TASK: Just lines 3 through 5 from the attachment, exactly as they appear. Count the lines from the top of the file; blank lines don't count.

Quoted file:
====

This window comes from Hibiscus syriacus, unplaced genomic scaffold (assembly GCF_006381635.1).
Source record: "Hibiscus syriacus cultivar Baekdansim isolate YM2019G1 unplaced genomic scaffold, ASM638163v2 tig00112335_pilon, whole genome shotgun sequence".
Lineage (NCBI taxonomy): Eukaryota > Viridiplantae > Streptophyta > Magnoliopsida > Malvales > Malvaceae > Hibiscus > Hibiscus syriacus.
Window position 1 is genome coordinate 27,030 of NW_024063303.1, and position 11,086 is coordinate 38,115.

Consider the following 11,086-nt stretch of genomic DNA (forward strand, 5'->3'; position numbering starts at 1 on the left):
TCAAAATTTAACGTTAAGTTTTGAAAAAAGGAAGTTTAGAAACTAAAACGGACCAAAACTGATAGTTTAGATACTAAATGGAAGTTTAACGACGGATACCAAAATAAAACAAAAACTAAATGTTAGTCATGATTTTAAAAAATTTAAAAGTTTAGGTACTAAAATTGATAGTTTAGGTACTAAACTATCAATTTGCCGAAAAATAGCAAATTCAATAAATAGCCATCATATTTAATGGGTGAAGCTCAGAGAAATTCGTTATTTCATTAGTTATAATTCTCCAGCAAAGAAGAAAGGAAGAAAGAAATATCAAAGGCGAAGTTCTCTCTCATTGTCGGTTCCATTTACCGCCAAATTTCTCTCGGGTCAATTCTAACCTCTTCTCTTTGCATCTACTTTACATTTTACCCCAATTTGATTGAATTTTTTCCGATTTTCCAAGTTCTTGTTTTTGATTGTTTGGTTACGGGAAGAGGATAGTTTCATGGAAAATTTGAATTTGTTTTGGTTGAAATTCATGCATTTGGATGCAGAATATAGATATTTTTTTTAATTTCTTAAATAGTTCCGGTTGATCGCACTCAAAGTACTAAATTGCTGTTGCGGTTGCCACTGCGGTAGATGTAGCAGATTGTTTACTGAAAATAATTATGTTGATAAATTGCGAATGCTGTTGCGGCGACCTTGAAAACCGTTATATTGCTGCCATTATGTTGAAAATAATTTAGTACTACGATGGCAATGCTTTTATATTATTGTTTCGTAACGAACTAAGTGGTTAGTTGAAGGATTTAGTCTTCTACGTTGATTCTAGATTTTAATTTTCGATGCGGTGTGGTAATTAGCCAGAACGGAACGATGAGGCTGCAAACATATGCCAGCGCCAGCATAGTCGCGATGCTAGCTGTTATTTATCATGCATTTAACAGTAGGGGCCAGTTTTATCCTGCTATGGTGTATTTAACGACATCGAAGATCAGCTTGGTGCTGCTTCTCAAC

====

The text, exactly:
Lineage (NCBI taxonomy): Eukaryota > Viridiplantae > Streptophyta > Magnoliopsida > Malvales > Malvaceae > Hibiscus > Hibiscus syriacus.
Window position 1 is genome coordinate 27,030 of NW_024063303.1, and position 11,086 is coordinate 38,115.

Consider the following 11,086-nt stretch of genomic DNA (forward strand, 5'->3'; position numbering starts at 1 on the left):